If you’re an avid gardener, chances are you’re already familiar with the benefits that bees bring to your flowers and vegetable patch. For the rest of us, beekeepers like Mark Paterson exist to induct us into their magical universe.
In addition to managing 17 hives around the South Bay Area for a range of private customers, Mark is the apiary manager at Full Circle Farm, vice-president of Santa Clara County’s beekeepers’ guild, and the owner of Honey Of Distinction, where he sells the honey his hives produce — 2,000 pounds in 2011. And then there are his other hobbies, like medieval role-play, home-brewing, raising chickens, and, as of February 2012, raising pigs on their 2.5-acre plot in Campbell.
For the Santa Clara Beekeepers’ Guild, Mark serves on the monthly “Dr. Bee” panel, fielding questions about various aspects of beekeeping. He also conducts classes at Full Circle Farm in the spring and summer, educating the farm’s volunteers and members about what bees do, their importance for maintaining healthy garden eco-systems and consequently, for our food supply. It’s easy to see why Mark’s wife calls him “The Bee Whisperer.”
“I think my interest in beekeeping sprung out of my love of gardening,” Mark explains. “Flowers need bees to be pollinated and I love honey, so beekeeping was a natural step for me. I just love bees. I could sit all day just looking at them going in and out of their hives; I find it calming.“
On a recent visit, Mark gave me a quick look into the world of bees and beekeeping in North America. The average American consumes about a third of a pound of honey a year, and there are currently 330 different varieties of American honey, dependent on the type of flowers that bees feed on. While there are over 1,500 varieties of native bees in North America, the European honey bee is commonly used in commercial beekeeping and honey operations today.
“European bees are good pollinators, and unlike American varieties, which are solitary, they don’t die in the winter,” Mark said.
While it may seem that more and more people are taking up beekeeping these days, only a small handful – about 2,000, Mark estimates – actually make a living from beekeeping by providing pollinating services to farms and orchards.
According to Mark, “Keeping bees just to make honey is very labor-intensive for a relatively low-yield product. You’ve got to care for the hive, take care of pests and ensure that your bees are healthy, then there’s the work involved in harvesting and bottling the honey for market.”
He continued, “Most commercial beekeepers live a nomadic lifestyle, and the main event for them is the pollination of California’s almond crop. For three weeks in February, commercial beekeepers from California, Maine, Florida and North Dakota bring their hives to California’s Central Valley for the annual pollination of the almond crop. Eighty percent of the world’s almonds are produced in California, so it’s the largest, most coordinated commercial beekeeping event in the world.”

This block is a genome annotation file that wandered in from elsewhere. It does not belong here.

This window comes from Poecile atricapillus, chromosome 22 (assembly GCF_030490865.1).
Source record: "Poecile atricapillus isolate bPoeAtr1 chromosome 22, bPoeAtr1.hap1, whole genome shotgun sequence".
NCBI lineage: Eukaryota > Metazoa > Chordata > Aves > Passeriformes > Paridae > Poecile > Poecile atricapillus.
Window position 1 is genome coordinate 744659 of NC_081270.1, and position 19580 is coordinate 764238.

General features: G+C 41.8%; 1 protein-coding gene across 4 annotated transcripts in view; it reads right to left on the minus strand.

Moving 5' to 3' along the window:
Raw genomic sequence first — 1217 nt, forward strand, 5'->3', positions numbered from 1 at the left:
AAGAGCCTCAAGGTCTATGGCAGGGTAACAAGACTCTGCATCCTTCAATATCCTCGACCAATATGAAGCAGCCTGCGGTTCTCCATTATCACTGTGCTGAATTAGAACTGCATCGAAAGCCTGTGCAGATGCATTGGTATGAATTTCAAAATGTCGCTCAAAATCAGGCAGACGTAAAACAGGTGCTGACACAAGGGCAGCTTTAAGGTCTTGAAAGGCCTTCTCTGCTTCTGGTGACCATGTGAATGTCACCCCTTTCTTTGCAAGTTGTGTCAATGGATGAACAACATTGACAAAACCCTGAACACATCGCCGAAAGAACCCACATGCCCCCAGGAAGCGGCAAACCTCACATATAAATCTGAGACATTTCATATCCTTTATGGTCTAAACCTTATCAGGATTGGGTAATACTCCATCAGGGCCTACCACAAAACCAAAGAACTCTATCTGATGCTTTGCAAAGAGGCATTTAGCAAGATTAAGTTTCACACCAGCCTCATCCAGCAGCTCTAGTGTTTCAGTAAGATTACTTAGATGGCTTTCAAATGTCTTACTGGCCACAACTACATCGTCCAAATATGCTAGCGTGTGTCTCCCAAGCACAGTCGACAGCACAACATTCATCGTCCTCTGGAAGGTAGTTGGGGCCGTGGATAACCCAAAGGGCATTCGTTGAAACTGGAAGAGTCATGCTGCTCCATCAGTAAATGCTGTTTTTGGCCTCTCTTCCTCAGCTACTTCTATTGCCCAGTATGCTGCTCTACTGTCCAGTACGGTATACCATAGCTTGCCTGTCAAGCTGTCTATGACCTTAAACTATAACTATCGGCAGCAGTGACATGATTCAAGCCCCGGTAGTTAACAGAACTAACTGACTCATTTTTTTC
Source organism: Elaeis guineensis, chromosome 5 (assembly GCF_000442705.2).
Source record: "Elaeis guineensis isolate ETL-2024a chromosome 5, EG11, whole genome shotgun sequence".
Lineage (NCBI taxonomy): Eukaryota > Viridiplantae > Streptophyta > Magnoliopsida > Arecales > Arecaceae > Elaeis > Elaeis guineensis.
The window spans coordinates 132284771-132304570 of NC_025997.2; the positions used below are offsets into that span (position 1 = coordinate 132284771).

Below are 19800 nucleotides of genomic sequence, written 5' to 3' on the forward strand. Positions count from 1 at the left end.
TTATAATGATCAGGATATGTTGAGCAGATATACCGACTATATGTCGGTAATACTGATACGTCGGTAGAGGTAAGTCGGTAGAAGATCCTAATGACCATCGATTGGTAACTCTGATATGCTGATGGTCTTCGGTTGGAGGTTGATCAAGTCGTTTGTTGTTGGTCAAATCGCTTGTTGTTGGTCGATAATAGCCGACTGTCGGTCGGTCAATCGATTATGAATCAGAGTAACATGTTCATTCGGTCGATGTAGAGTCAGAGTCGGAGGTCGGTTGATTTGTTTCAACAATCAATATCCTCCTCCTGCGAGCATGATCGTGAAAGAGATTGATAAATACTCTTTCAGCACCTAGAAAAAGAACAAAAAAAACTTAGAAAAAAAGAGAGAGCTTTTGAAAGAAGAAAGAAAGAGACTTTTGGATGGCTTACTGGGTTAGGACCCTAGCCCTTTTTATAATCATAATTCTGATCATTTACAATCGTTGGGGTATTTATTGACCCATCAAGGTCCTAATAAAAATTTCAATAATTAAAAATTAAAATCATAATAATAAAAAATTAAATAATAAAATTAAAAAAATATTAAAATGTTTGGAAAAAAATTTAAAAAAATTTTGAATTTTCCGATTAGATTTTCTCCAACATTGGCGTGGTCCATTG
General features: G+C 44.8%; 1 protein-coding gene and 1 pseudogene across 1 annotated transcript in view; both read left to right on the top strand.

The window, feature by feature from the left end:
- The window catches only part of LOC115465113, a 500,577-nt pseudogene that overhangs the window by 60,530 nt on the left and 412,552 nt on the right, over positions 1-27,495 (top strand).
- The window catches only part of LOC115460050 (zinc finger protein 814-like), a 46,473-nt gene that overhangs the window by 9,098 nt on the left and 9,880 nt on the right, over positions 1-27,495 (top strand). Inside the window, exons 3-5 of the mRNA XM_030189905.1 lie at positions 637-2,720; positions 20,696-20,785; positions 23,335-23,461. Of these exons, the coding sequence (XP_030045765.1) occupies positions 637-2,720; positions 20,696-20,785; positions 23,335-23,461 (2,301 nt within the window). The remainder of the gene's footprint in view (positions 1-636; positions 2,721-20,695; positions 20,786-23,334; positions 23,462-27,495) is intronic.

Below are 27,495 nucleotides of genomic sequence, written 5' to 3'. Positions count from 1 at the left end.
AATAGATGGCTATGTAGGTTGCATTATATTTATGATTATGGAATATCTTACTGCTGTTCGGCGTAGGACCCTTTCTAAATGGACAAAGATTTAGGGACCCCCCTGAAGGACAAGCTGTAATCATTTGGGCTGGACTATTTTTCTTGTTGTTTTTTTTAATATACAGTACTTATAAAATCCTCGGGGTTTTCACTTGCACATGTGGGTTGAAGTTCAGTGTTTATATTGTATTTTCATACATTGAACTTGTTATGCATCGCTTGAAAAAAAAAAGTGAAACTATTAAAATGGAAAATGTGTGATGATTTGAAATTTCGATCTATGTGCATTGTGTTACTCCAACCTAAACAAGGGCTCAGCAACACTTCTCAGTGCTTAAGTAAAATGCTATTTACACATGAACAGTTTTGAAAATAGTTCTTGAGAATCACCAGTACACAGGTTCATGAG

While profitable, it’s not a lifestyle Mark’s interested in, preferring instead to share his knowledge with his community while still balancing other aspects of his life, like family and his technology career. His consulting beekeeping services seem to provide the right fit, and with 17 hives under his belt, he’s looking to grow the business to 30 hives this year. Current private customers tend to be avid gardeners who recognize the importance of bees for their backyard, but who may not have the time for actively managing a hive.
“My goal is to find a way for bees and humans to happily co-exist, and to minimize the impacts of one on the other,” Mark shared. “When setting up a hive, I look at the best spot for the bees that would also allow my clients to observe them without getting uncomfortably close.”
Considering my irrational fear of getting a bee sting as a kid, I was surprisingly calm as Mark opened his hives for me to photograph. He was right; there is something relaxing about watching bees going about their work, and comforting too, knowing that their existence contributes to the health of our planet and the food system. With the onset of Colony Collapse Disorder in the past few years and the challenge of keeping hives healthy in farming environments laden with pesticides and chemicals, private beekeeping services like Mark’s will be even more important, helping to slow the problem of disappearing hives. Only time will tell.
Do you keep, or want to keep, bees?
About the author: Danielle Tsi grew up in Singapore, a tiny, food-obsessed island on the tip of the Malaysian Peninsula, where every waking minute was spent thinking about what her next meal was going to be. Landing in the United States with her well-traveled Nikon, she turned her lifelong love affair with food into images and words on her blog, Beyond the Plate. When not behind the lens or at the stove, Danielle can be found on her yoga mat perfecting the headstand.